I asked a com­pa­ny rep what the five se­ri­ous ad­verse events were, as it could be rel­e­vant to a reg­u­la­to­ry re­view. Her re­sponse: de­pres­sion, delir­i­um, anx­i­ety and delu­sion, sui­ci­dal ideation and sui­cide at­tempt.

J&J has list­ed es­ke­t­a­mine as one of its top late-stage de­vel­op­ment pro­grams, prep­ping ap­pli­ca­tions for both sides of the At­lantic. They’re not home free yet, but in de­pres­sion uni­form safe­ty and ef­fi­ca­cy is un­heard of, with reg­u­la­tors will­ing to bal­ance the risks with the ben­e­fits for a tough group to treat.

On that score, J&J is well ahead of the game.

It’s fi­nal­ly over: Bio­gen, Ei­sai scrap big Alzheimer’s PhI­I­Is af­ter a pre­dictable BACE cat­a­stro­phe rais­es safe­ty fears

Months after analysts and investors called on Biogen and Eisai to scrap their BACE drug for Alzheimer’s and move on in the wake of a string of late-stage failures and rising safety fears, the partners have called it quits. And they said they were dropping the drug — elenbecestat — after the independent monitoring board raised concerns about…safety.

We don’t know exactly what researchers found in this latest catastrophe, but the companies noted in their release that investigators had determined that the drug was flunking the risk/benefit analysis.

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Lisa M. DeAngelis, MSKCC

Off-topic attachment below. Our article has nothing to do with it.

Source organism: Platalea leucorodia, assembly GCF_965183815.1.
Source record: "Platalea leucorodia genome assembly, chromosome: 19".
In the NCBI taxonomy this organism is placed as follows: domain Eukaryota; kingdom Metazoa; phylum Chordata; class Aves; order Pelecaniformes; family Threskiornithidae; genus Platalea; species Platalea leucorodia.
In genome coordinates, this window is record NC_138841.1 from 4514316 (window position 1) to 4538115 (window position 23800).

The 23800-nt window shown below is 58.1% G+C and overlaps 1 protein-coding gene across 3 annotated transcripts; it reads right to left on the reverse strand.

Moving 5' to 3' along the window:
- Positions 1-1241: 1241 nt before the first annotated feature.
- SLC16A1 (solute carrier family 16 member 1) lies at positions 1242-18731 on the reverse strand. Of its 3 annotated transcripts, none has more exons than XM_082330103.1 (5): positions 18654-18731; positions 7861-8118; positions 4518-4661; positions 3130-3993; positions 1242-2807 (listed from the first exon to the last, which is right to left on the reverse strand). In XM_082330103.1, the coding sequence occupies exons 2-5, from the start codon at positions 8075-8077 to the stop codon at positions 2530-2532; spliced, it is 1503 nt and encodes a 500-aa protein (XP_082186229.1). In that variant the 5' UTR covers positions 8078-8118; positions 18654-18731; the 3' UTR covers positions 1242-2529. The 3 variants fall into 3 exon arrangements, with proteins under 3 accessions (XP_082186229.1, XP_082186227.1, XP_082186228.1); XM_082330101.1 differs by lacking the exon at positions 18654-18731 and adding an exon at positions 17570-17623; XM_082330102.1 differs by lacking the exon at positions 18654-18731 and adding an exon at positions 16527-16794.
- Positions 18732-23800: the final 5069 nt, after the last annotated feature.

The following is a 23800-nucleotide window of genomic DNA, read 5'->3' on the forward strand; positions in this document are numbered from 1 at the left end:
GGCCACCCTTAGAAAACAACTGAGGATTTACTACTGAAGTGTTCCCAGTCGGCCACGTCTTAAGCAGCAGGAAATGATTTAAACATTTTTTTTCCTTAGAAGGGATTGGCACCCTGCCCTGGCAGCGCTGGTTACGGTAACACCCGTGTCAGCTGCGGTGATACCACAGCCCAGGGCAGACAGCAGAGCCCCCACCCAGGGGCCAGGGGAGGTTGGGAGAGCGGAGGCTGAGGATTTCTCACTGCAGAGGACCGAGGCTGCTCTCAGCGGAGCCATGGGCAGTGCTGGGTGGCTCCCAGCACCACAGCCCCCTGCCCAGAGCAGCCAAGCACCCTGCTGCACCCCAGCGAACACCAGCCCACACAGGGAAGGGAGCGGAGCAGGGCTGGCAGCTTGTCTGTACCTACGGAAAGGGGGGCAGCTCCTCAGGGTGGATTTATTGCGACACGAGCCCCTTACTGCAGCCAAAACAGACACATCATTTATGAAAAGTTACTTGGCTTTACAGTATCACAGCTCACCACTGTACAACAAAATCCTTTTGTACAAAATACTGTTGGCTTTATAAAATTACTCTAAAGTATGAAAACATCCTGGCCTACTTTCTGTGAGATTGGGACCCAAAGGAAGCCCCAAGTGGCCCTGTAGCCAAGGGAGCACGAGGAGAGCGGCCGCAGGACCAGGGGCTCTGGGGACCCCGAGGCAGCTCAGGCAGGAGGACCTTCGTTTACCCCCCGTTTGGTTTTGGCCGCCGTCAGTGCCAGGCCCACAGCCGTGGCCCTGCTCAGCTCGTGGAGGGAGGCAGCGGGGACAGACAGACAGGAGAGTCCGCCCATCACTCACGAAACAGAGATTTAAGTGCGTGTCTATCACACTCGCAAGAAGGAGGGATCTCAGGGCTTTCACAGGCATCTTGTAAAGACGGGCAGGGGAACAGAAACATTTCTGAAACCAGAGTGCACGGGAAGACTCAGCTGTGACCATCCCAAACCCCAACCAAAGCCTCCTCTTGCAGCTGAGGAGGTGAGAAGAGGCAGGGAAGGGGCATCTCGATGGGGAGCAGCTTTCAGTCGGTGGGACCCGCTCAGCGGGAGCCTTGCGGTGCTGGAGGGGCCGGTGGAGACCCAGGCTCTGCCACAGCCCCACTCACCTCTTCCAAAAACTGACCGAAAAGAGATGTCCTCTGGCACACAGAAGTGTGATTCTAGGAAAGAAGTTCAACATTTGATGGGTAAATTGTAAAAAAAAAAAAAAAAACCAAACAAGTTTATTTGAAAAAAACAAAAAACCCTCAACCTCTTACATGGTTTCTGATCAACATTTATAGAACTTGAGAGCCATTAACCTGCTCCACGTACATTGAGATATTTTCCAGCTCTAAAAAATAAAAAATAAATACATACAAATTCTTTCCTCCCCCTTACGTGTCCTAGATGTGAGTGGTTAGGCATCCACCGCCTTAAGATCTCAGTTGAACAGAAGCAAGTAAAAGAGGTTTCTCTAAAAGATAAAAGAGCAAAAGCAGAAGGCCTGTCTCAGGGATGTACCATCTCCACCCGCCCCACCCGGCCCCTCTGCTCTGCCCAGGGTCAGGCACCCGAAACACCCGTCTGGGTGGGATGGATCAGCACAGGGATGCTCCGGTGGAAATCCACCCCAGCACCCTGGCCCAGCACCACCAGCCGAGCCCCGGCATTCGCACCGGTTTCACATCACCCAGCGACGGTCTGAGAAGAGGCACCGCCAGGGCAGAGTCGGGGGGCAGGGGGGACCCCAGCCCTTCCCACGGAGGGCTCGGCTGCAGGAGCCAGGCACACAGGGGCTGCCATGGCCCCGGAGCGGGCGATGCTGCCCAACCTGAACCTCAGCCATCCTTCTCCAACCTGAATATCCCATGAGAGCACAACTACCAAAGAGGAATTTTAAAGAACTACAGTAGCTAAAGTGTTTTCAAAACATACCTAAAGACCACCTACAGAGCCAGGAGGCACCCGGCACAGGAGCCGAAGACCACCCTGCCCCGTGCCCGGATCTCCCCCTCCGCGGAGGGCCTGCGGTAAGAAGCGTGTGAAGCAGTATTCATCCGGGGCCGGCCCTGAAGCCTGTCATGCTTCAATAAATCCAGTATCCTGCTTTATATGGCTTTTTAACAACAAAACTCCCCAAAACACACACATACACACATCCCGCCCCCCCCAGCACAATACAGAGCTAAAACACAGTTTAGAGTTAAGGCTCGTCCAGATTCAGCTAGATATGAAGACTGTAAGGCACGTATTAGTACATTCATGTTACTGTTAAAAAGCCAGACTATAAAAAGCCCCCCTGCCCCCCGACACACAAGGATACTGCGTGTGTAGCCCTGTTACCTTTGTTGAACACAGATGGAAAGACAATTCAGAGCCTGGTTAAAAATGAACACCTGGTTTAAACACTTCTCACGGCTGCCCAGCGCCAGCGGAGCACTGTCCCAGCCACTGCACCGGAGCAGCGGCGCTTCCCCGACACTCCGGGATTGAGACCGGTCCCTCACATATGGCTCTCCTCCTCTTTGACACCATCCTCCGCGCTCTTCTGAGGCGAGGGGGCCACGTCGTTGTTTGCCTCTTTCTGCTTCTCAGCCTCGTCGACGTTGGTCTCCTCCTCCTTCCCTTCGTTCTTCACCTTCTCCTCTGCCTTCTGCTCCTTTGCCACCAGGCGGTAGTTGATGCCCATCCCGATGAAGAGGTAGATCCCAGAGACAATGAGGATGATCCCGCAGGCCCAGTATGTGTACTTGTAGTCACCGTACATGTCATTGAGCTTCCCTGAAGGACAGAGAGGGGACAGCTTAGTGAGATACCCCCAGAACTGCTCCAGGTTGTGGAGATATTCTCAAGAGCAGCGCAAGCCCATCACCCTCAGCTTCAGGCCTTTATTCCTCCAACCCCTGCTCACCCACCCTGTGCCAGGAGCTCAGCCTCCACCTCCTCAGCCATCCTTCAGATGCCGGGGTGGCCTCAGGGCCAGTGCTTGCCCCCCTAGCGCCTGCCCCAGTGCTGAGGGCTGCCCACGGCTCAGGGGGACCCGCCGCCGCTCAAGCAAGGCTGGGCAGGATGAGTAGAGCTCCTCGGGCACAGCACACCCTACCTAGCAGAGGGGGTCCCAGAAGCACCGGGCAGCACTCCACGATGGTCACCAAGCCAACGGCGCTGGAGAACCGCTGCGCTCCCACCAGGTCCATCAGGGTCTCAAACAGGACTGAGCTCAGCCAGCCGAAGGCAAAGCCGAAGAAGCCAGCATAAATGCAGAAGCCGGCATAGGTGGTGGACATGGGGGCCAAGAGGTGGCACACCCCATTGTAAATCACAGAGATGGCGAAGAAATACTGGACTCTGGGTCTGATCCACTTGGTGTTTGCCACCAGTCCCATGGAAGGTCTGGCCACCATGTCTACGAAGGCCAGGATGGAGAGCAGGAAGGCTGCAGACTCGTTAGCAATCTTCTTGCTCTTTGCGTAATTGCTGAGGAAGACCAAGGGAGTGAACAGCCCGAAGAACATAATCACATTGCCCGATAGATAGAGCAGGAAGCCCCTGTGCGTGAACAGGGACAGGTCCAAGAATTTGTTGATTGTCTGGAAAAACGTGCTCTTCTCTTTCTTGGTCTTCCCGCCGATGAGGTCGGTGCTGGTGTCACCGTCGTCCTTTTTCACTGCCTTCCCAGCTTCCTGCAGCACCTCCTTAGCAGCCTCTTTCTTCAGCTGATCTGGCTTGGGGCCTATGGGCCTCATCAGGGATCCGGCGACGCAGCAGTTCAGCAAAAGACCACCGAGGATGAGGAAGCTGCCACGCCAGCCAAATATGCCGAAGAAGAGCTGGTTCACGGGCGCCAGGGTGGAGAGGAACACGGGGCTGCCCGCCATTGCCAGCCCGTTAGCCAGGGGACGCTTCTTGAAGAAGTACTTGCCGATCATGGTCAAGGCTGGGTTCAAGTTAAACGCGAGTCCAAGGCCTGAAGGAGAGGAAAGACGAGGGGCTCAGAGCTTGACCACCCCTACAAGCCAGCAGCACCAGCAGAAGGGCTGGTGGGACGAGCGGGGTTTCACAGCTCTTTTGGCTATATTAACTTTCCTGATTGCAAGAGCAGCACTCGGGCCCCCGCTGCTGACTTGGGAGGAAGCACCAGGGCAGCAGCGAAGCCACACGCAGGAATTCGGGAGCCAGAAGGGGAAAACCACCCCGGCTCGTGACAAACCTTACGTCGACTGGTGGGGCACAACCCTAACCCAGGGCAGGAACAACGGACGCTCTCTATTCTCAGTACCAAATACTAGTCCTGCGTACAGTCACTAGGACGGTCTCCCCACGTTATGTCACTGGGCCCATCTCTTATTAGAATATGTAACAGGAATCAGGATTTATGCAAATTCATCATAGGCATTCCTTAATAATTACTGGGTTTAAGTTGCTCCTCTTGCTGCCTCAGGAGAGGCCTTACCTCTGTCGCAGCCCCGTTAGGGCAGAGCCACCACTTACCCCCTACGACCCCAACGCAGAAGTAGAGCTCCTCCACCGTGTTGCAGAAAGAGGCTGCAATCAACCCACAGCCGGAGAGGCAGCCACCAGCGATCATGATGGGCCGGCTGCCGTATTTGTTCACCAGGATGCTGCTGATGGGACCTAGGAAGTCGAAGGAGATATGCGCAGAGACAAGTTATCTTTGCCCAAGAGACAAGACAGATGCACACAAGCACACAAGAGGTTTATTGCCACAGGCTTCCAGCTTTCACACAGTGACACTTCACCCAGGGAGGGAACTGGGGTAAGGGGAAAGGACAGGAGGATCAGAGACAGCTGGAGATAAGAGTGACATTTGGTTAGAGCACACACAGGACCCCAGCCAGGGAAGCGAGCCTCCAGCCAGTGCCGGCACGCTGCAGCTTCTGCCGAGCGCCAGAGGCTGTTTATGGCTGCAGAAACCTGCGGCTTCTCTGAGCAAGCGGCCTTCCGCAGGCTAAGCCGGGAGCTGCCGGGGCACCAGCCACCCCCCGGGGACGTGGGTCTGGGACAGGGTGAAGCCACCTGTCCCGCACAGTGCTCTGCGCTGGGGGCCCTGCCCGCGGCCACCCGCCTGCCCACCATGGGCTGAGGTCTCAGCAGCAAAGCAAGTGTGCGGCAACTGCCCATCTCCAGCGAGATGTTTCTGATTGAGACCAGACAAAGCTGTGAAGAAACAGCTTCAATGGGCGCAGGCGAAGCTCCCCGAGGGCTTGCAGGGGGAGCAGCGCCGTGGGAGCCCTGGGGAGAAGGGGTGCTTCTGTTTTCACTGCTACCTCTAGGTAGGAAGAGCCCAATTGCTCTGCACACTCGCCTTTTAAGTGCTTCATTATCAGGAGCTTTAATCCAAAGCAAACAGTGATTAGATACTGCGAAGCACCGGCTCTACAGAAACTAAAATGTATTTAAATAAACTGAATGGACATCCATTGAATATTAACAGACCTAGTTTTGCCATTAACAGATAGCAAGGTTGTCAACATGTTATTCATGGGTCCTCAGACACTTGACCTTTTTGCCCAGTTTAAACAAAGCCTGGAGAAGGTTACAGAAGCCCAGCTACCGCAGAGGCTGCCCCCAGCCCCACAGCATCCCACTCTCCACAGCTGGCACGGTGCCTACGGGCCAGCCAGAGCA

MSK picks brain can­cer ex­pert Lisa DeAn­ge­lis as its next CMO — fol­low­ing José Basel­ga’s con­tro­ver­sial ex­it

It’s official. Memorial Sloan Kettering has picked a brain cancer expert as its new physician-in-chief and CMO, replacing José Baselga, who left under a cloud after being singled out by The New York Times and ProPublica for failing to properly air his lucrative industry ties.

His replacement, who now will be in charge of MSK’s cutting-edge research work as well as the cancer care delivered by hundreds of practitioners, is Lisa M. DeAngelis. DeAngelis had been chair of the neurology department and co-founder of MSK’s brain tumor center and was moved in to the acting CMO role in the wake of Baselga’s departure.

Penn team adapts CAR-T tech, reengi­neer­ing mouse cells to treat car­diac fi­bro­sis

After establishing itself as one of the pioneer research centers in the world for CAR-T cancer therapies, creating new attack vehicles to eradicate cancer cells, a team at Penn Medicine has begun the tricky transition of using the basic technology for heart repair work.

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Tal Zaks. Moderna